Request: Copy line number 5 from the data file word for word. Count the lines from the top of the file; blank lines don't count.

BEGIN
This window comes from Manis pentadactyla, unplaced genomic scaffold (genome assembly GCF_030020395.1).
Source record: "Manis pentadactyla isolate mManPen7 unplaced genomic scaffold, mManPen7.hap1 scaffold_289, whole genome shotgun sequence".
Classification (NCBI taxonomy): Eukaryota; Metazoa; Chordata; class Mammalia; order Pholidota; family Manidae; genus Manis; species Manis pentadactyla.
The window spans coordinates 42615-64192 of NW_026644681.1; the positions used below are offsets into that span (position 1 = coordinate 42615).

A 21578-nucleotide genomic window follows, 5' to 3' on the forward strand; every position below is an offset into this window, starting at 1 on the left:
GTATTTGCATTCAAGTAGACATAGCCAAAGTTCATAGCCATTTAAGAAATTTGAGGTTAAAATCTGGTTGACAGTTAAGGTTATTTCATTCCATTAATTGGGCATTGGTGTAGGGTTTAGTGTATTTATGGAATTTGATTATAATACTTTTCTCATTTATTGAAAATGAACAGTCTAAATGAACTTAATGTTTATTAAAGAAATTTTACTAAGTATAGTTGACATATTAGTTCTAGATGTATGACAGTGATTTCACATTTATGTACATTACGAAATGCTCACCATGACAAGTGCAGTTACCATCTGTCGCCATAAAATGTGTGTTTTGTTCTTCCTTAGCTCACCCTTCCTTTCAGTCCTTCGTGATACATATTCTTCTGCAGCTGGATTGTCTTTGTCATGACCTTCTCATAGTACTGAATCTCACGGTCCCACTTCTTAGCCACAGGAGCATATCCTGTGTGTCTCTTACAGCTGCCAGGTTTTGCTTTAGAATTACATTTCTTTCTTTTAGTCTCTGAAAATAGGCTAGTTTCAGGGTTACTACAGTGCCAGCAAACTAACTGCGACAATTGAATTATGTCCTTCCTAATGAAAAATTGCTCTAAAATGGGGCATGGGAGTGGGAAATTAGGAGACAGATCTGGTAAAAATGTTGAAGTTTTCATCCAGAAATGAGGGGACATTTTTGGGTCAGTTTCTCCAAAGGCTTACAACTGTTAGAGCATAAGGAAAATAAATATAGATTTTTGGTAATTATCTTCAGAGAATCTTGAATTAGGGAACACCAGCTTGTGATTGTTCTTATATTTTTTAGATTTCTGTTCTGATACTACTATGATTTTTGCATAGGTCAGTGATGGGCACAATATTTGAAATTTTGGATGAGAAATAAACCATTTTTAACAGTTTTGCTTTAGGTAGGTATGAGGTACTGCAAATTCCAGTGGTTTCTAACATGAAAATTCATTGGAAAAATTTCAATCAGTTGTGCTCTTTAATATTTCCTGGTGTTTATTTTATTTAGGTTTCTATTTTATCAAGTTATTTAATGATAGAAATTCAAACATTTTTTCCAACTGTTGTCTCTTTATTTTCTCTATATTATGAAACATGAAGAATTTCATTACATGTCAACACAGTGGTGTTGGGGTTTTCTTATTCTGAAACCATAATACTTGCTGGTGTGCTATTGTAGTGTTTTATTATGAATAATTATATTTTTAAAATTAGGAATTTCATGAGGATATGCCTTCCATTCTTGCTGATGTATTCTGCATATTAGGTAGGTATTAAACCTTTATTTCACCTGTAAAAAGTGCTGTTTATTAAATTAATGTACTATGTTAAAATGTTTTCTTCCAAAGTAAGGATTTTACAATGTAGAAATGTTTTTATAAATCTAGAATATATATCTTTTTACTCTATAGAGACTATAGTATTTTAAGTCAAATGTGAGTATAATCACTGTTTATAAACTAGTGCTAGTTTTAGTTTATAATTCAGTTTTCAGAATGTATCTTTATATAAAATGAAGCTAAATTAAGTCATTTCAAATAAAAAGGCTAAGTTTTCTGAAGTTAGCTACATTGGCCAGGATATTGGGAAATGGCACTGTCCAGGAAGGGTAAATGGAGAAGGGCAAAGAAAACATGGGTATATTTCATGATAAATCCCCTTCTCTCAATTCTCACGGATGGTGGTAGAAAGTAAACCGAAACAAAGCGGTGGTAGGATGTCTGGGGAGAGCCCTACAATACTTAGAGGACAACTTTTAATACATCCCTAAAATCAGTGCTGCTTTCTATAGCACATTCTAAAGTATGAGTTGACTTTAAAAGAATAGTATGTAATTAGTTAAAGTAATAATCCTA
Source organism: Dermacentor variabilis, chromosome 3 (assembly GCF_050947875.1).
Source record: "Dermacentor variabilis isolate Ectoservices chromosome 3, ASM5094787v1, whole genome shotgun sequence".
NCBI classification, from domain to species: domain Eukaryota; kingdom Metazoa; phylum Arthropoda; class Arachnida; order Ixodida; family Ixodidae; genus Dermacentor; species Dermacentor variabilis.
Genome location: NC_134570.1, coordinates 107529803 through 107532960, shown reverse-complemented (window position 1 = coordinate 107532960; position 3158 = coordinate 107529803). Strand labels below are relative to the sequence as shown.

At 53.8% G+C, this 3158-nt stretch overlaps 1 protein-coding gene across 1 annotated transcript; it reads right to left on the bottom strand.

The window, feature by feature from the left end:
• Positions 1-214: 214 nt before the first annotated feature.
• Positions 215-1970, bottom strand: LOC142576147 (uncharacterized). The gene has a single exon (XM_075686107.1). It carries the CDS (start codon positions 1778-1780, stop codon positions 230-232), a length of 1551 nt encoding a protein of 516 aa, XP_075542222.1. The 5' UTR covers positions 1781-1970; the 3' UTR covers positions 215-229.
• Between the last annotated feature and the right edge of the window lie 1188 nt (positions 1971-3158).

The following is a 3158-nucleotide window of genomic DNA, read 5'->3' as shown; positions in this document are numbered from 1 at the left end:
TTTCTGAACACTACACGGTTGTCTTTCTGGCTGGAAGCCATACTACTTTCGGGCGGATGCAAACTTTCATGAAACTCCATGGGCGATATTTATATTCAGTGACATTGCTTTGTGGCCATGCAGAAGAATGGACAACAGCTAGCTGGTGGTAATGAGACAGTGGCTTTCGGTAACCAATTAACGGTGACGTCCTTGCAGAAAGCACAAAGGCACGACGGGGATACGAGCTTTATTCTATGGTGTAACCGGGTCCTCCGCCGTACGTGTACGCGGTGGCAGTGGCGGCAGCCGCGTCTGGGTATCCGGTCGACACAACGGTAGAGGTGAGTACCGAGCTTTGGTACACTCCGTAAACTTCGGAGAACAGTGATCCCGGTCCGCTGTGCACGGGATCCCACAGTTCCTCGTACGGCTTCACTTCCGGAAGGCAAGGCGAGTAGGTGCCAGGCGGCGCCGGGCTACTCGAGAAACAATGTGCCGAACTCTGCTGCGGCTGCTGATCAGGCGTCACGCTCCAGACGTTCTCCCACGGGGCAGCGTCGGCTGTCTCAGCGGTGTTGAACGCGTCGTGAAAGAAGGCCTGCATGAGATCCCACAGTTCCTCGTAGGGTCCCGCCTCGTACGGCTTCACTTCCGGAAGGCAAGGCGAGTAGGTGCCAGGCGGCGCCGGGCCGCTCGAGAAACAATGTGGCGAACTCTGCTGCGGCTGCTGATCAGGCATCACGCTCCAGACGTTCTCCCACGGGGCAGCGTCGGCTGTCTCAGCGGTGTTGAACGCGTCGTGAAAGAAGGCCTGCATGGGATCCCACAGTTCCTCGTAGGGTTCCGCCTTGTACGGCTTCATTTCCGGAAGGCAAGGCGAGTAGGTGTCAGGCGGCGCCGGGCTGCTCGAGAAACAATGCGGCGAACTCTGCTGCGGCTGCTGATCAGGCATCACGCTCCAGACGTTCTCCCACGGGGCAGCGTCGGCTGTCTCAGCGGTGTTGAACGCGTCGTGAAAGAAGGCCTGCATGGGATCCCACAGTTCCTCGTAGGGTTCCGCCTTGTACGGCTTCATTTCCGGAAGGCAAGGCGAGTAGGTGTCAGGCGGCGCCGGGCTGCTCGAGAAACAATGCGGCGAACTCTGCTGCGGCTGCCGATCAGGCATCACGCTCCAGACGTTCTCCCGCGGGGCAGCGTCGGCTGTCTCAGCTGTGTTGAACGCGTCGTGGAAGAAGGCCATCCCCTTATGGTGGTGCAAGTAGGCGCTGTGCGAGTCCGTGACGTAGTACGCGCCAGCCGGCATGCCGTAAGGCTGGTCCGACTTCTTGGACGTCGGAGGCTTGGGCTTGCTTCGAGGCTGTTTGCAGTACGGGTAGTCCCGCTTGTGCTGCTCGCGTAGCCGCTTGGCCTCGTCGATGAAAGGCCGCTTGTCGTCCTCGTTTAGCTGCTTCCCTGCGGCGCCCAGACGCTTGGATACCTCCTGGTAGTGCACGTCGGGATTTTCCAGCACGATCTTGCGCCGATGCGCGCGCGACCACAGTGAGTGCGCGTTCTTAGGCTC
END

A 21578-nucleotide genomic window follows, 5' to 3' on the forward strand; every position below is an offset into this window, starting at 1 on the left: